Paris fetes Marie-Laure de Noailles
Paris feted Marie-Laure de Noailles all day on Tuesday with a day of readings, exhibitions, dance performances and dancing, in a unique French homage to the legendary art patron who financed everyone from Jean Cocteau, Balthus and Alberto Giacometti to Dalí, Jean-Michel Frank and Luis Buñuel.
Kicking off the action, a book signing of "Charles and Marie-Laure de Noailles; art patrons of the 20th Century," a brilliantly laid out compendium of the aristocratic patron’s remarkable life and reach by Alexandre Mare and Stéphane Boudin-Lestienne, held inside the Pierre Passebon gallery. In a busy day of activity, the Museum of Decorative Arts in the Louvre devoted all its windows on rue de Rivoli to de Noailles, while in the evening there were readings, dance performances and a piano concert cocktail inside the Maison Baccarat. Marie-Laure’s father, the Quaker Jewish banker Maurice Bischoffsheim, built this superb mansion, where she held the last great artistic salon on the Paris post-war years attended by Pablo Picasso and Henri Matisse.
“Back when Charles and Marie began collecting there was no such thing as a Ministry of Culture, not just in France, but anywhere. So, in a very real sense, that was the role they both played; culture ministers ahead of their time,” argued Jean-Pierre Blanc, the president of the annual Hyères Festival of fashion and photography. Europe’s most important fashion award for fledgling fashion talent, the festival takes place in the Villa de Noailles, which Marie-Laure and Charles built in the 1920s in the southernmost Provence.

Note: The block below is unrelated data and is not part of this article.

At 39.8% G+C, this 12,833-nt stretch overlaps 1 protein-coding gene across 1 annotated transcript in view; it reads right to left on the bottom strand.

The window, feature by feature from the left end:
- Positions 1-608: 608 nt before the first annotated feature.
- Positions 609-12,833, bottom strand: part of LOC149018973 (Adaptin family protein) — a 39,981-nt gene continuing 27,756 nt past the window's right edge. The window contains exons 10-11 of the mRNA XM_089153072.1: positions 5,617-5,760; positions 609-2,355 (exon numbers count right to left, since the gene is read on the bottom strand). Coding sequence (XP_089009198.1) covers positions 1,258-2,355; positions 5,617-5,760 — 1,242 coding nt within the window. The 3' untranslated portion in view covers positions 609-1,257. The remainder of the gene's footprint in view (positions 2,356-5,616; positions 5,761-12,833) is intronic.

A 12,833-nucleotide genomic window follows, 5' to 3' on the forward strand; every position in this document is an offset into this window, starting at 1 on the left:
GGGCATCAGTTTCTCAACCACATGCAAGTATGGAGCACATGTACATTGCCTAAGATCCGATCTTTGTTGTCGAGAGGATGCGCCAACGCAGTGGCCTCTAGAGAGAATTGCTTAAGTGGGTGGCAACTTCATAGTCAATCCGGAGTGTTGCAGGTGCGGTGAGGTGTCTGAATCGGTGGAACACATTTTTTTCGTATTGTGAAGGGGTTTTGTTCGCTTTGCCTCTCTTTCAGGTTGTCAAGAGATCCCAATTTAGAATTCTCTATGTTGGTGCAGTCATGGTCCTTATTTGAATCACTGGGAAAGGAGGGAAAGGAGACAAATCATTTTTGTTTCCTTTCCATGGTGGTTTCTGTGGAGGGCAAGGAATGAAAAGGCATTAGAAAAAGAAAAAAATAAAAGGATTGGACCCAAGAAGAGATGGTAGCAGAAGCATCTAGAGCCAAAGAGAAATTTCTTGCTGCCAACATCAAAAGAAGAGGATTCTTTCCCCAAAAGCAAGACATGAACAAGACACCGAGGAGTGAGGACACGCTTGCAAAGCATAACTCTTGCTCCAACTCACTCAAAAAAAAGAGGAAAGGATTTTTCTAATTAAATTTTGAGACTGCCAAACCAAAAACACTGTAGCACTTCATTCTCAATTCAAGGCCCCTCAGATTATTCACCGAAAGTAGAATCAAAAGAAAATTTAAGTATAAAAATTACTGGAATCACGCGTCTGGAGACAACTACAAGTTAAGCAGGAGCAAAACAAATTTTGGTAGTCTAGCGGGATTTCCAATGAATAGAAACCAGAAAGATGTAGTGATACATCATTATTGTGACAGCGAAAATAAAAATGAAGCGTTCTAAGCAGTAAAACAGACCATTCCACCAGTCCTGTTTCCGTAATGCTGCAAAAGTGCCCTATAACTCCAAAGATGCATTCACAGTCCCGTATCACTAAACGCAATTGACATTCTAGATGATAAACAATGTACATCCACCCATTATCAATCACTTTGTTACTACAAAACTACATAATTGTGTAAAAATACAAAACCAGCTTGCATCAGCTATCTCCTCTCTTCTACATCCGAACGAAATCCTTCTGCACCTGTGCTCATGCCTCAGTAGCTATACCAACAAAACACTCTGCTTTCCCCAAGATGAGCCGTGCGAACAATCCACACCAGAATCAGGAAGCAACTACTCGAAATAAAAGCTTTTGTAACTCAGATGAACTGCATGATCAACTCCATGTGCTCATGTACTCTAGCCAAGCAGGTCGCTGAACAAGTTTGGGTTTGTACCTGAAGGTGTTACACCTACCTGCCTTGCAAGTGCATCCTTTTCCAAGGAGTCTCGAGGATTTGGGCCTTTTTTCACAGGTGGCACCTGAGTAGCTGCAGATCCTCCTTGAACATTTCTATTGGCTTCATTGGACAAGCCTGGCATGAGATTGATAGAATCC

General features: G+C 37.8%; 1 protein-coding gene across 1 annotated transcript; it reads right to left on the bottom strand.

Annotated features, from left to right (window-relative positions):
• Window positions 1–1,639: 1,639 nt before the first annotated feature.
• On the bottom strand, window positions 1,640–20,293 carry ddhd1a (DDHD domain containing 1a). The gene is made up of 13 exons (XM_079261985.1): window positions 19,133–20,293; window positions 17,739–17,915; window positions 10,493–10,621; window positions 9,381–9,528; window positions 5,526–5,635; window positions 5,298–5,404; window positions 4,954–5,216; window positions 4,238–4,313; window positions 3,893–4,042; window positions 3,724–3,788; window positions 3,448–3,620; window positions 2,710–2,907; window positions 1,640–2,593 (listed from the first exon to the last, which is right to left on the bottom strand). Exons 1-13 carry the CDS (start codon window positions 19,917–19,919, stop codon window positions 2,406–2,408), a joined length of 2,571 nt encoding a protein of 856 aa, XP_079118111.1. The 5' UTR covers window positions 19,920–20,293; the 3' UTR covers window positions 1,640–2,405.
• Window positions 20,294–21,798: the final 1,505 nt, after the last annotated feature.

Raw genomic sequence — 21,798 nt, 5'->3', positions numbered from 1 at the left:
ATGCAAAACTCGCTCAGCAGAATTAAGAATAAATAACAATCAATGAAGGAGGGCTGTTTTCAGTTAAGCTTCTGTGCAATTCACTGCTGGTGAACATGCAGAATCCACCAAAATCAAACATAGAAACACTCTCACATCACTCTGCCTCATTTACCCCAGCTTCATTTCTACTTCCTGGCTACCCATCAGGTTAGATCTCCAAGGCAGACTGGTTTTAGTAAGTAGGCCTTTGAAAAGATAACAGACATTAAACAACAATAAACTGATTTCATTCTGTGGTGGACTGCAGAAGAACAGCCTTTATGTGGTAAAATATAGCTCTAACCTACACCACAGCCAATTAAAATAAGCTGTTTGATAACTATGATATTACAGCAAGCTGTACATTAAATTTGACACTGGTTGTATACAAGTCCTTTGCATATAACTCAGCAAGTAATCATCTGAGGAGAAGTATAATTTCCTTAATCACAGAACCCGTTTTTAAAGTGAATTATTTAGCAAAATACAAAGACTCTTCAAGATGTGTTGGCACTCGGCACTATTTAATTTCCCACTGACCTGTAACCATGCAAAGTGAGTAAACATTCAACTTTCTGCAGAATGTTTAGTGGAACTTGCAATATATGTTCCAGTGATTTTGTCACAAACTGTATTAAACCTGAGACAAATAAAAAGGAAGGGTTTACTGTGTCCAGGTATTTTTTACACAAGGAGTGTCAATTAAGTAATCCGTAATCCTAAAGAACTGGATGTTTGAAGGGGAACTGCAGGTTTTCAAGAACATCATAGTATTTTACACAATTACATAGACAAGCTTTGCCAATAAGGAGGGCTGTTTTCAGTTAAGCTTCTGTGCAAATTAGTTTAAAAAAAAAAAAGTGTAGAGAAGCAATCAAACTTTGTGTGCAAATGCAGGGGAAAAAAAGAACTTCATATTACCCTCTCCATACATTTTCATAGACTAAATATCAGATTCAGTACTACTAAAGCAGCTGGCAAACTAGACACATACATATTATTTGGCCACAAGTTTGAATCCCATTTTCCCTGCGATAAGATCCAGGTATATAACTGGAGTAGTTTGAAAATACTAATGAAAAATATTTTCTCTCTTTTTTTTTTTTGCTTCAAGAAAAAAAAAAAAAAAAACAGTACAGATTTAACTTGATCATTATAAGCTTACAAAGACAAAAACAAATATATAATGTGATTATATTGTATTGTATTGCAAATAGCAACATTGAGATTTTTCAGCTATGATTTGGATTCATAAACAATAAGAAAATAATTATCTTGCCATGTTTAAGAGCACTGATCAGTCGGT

Inside the Passebon gallery, the César Award-nominated actress Amira Casar read letters; poems and prose by de Noailles, who had a wonderfully fluid, if occasionally acidic, prose style.
“I regard her as the absolute summit of sophistication. Her taste, her choice of artists to support, her knowledge of art and architecture. She was unique,” opined Passebon, who staged an exhibition of de Noailles objects. Everything from brilliant black and white portraits of Marie-Laure by Horst, Dora Maar or Man Ray, to abstract pastoral paintings by this unique aristocrat.
“Her own class didn’t treat her very well. They thought of her as an eccentric. But when you consider the caliber of great artists she supported you realize how wrong they were,” added Passebon.
While the day-long homage ended in Silencio, the David Lynch-designed basement nightclub, with screenings of films financed by de Noailles or shot in her villa by Man Ray and Jacques Manuel; a portrait exhibition; DJ sets and more dance performances.
“As we say in French, she was the oil that turned the wheels, in her case many great ones. And, here she is doing it again tonight,” smiled author Mare.
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